Ambitious about Autism’s work will involve carrying out a review of complaints and incidents involving autistic patients at Whittington Health NHS Trust, as well as commissioning surveys of autistic people, their families and healthcare professionals to better understand how to improve patient and staff experience. It will be led by a panel of young autistic people from north London who will meet regularly to feedback their experiences of accessing healthcare. It is hoped the research and recommendations resulting from the project will create a blueprint of best practice that can be shared across hospitals in England. 

Ambitious about Autism has been working with the Whittington Health Trust for several years on projects aimed at improving the experience of young autistic patients in the paediatric areas of the hospital. As part of the partnership, Whittington Health has just launched a new section on its website designed specifically for children and young people who have autism or other learning disabilities. Local young people who have autism helped to develop the pages which include visual stories and videos to help prepare young people for a visit to hospital. The resources provide information about going to hospital, what to expect when you get there, communicating support needs to healthcare staff and a glossary of terms.

Jolanta Lasota, Chief Executive of Ambitious about Autism, said:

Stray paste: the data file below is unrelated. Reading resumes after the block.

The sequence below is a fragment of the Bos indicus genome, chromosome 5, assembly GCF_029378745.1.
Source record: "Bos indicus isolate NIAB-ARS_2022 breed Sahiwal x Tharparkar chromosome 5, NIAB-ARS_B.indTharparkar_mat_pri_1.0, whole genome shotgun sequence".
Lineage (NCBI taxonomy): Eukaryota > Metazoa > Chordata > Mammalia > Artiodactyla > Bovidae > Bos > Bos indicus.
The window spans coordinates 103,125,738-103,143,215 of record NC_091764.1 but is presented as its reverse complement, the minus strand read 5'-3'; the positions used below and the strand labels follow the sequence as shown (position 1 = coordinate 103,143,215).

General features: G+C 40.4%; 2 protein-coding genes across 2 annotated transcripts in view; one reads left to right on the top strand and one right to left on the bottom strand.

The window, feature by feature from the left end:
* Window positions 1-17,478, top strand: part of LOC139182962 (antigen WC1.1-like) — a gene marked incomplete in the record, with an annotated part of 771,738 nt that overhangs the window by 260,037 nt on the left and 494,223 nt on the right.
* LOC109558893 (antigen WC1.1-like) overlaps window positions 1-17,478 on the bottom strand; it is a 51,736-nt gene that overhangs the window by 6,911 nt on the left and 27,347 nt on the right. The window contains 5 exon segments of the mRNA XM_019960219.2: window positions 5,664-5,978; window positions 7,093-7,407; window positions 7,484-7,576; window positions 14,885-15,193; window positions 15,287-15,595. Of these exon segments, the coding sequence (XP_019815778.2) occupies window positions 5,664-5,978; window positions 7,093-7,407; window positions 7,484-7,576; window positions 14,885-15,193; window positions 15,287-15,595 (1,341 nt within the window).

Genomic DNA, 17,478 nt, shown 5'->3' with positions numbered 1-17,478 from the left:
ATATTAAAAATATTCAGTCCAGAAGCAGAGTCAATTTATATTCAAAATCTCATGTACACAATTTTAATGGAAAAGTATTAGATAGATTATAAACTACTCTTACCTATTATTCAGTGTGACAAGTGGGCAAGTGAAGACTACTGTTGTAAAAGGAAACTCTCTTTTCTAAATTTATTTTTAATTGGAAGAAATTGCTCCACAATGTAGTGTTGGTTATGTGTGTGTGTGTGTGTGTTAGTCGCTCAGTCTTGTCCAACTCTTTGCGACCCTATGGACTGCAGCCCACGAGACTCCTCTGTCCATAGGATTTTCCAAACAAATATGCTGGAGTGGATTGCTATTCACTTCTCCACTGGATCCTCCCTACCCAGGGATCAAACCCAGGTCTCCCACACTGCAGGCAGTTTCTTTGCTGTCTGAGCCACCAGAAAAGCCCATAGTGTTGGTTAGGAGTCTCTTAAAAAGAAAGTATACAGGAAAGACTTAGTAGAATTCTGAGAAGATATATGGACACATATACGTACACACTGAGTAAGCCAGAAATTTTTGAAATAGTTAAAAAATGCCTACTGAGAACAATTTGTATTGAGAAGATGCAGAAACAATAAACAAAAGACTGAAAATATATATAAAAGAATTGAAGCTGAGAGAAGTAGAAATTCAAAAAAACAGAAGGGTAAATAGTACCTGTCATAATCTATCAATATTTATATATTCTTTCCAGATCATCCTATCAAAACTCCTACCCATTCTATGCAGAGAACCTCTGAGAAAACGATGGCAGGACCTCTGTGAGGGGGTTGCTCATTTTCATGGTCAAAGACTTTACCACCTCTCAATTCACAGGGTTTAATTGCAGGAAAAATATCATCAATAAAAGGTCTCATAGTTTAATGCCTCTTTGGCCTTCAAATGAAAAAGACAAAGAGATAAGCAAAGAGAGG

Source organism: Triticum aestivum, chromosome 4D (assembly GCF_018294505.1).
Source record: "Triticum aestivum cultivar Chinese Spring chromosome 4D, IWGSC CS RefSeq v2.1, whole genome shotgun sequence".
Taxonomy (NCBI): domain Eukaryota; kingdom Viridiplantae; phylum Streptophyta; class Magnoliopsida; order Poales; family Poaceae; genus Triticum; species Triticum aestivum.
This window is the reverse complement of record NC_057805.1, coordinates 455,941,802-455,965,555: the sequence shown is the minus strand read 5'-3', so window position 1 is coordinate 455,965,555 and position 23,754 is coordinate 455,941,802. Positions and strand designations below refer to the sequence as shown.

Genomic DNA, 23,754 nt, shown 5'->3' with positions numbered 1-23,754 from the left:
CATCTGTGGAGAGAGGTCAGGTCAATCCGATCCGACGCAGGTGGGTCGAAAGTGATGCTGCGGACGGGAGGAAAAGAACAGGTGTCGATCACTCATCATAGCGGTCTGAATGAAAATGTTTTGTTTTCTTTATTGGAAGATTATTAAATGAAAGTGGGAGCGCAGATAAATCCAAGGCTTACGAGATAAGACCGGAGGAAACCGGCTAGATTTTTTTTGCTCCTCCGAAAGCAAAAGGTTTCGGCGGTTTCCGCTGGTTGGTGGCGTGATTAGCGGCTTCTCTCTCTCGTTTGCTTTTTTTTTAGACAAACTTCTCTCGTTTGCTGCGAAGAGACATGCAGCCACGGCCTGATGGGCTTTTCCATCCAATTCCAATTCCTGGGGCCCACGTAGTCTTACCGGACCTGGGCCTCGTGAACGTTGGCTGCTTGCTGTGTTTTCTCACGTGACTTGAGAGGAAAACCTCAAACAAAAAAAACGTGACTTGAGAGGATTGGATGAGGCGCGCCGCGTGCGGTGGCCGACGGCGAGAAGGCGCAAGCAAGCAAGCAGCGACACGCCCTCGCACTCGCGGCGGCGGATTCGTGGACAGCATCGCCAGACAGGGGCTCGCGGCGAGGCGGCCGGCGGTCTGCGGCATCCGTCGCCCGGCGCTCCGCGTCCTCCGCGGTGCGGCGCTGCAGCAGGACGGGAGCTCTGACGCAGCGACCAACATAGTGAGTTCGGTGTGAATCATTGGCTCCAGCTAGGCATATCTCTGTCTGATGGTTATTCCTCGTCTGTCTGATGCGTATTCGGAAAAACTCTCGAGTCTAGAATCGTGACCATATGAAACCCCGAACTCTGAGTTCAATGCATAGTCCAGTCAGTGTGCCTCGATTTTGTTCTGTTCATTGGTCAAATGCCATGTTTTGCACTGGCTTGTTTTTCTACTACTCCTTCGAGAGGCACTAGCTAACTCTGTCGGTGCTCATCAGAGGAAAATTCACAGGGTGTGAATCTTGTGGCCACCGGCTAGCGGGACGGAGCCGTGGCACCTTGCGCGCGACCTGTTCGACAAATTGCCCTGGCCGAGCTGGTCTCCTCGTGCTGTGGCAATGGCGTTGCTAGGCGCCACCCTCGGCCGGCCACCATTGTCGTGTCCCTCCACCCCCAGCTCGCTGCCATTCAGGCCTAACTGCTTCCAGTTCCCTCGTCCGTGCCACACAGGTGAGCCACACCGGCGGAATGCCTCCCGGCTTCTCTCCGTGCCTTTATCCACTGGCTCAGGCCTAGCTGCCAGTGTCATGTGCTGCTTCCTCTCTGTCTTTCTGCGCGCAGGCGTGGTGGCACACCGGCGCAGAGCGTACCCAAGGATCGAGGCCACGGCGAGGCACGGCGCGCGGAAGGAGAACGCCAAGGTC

“Being admitted to hospital is a daunting experience for anyone, but for autistic people it can be even more intimidating because they can struggle to have their needs understood. Social and communication differences can mean that autistic people find it more difficult to discuss medical problems – which can lead to serious health risks if not picked up by healthcare professionals.

“Understanding and tackling these barriers is key to solving this serious problem, and we are very grateful to the Whittington Health NHS Trust for their commitment to increasing understanding and improving practice on behalf of autistic patients. We also thank the Health Foundation for funding this work, which we hope will improve best practice in NHS Trusts across England.”

Michelle Johnson Chief Nurse and Director of Allied Health Professionals at Whittington Health NHS Trust, said:

“‘We look forward to continuing to work in partnership with Ambitious about Autism and to further collaborating with some of the local young people with autism who use our services. We are committed to improving the experiences and opportunities for our young patients who have autism.”



Recruitment is now open for the panel of autistic young people who will lead Ambitious About Autism’s project. Any autistic young person aged 16-25 from the boroughs of Camden, Islington, Barnet, Enfield or Haringey can apply. Find our more here: https://www.ambitiousaboutautism.org.uk/age-16-25/health-panel